This is how false premises are formed in the minds of voters. When the press has abdicated its authority and given over to a format of competing realities, it is up to the campaigns alone to fact-check each other. And if they stumble for just a moment, a completely erroneous idea can become so well-pounded into the public mind that it can become impossible to dislodge. Obama can and should blast McCain as the protector of hedge fund managers and oil tycoons, but if he and his army of surrogates do not specifically address the lies McCain’s camp is trotting out in unison, they are losing the truthiness war.
Well, here’s a fact: Two thirds of profitable U.S. corporations pay no income taxes whatsoever. Think about that. Nothing. You can be forgiven for not knowing that, because even though it is obviously newsworthy, and just flat out insane, somehow it hasn’t made its way into discussions of the tax code in the corporate press. In fact, John McCain thinks our corporate tax rate is too high, and he wants to cut it. It hardly matters, I guess—any percentage of nothing is still nothing. The fact that the wealthiest entities on the planet are skating on their taxes while dishwashers have money extracted from their measly paychecks on a weekly basis would seem like a talking point tailor-made to slap all the new plumber fans out there into relative fiscal sobriety, but Obama hasn’t brought it up.
No, about the only people out there who are willing to go full-on real about our government’s longstanding corporatist policies are third party hopelesses like Ralph Nader. Nader was in town last week, at a well-attended rally on his “Embrace the Futility” campaign tour. I asked him whether the socialism label was really applicable to the Wall Street bailout. I was hoping he’d make the point, as Naomi Klein has made, that real socialism would entail nationalizing something profitable, an oil company, say, rather than simply buying the market’s garbage and taking a huge loss for private interests. Instead, he told a story about his dad: “When I was a kid, my dad told me once, he said, 'Son, capitalism will never die, because just when it is about to collapse, socialism will come in and save it.' ”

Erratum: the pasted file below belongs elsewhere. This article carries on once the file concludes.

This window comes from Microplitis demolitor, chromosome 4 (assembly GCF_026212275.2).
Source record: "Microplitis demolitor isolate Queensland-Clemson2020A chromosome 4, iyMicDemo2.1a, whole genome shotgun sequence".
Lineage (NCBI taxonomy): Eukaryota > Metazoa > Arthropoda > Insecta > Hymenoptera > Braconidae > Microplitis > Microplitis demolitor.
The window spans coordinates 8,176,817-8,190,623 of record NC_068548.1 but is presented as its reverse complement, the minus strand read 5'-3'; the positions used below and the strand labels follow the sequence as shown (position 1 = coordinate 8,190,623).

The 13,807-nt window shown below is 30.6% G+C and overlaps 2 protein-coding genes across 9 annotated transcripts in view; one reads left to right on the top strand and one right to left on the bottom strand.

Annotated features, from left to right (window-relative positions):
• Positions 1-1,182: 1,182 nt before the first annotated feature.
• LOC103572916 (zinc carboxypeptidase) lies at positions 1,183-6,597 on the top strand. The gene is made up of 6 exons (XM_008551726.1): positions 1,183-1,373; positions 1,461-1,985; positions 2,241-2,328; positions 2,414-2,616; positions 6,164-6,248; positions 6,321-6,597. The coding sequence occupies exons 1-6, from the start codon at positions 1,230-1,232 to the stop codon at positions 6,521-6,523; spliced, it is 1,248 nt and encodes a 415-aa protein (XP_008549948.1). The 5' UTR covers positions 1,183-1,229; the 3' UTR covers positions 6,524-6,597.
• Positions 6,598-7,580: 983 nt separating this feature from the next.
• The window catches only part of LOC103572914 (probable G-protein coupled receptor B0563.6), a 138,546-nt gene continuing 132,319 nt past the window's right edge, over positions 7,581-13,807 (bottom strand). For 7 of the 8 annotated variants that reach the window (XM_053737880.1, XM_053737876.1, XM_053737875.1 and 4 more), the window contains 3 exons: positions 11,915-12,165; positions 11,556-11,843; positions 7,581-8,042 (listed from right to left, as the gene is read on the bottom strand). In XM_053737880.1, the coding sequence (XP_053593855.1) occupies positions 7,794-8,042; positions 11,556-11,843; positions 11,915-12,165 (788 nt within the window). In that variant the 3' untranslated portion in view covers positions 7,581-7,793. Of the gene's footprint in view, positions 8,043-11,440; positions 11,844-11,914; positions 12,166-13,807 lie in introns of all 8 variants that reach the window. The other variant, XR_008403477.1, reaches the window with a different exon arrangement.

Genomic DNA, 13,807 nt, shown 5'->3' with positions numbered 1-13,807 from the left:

It’s a good point. That’s exactly what happened when the 1929 crash devastated this nation, and it’s probably what will happen now. But if socialism is saving our butts, it hardly seems fair to keep spitting on its name. If most Americans had a clear-eyed view of what socialism actually meant, they’d probably want more of it, but most have a tainted or flatly ignorant notion of it.
Now, if you’re a wealthy person, then it is, perhaps, in your own self-interest to oppose socialism. Then again, there are rich Swedes, too. But if you want to know what socialism means to the average American, it means not having to fret constantly about how to afford health insurance, only to find that you are not covered when you actually need it. It means you can go to college without getting stuck with a huge, ever-expanding ball of debt you can never actually pay. It means getting too old to work doesn’t doom you to spend your remaining years in shameful poverty. It means you don’t have to step over old men in the street, feigning deafness to their pathetic pleas. It means, in real, non-metaphorical terms, a better life for all of us, with less worry, less fear, less dread that any day, for reasons beyond your control, a stroke of fate can cause your whole life to fall apart.
But that, apparently, is un-American.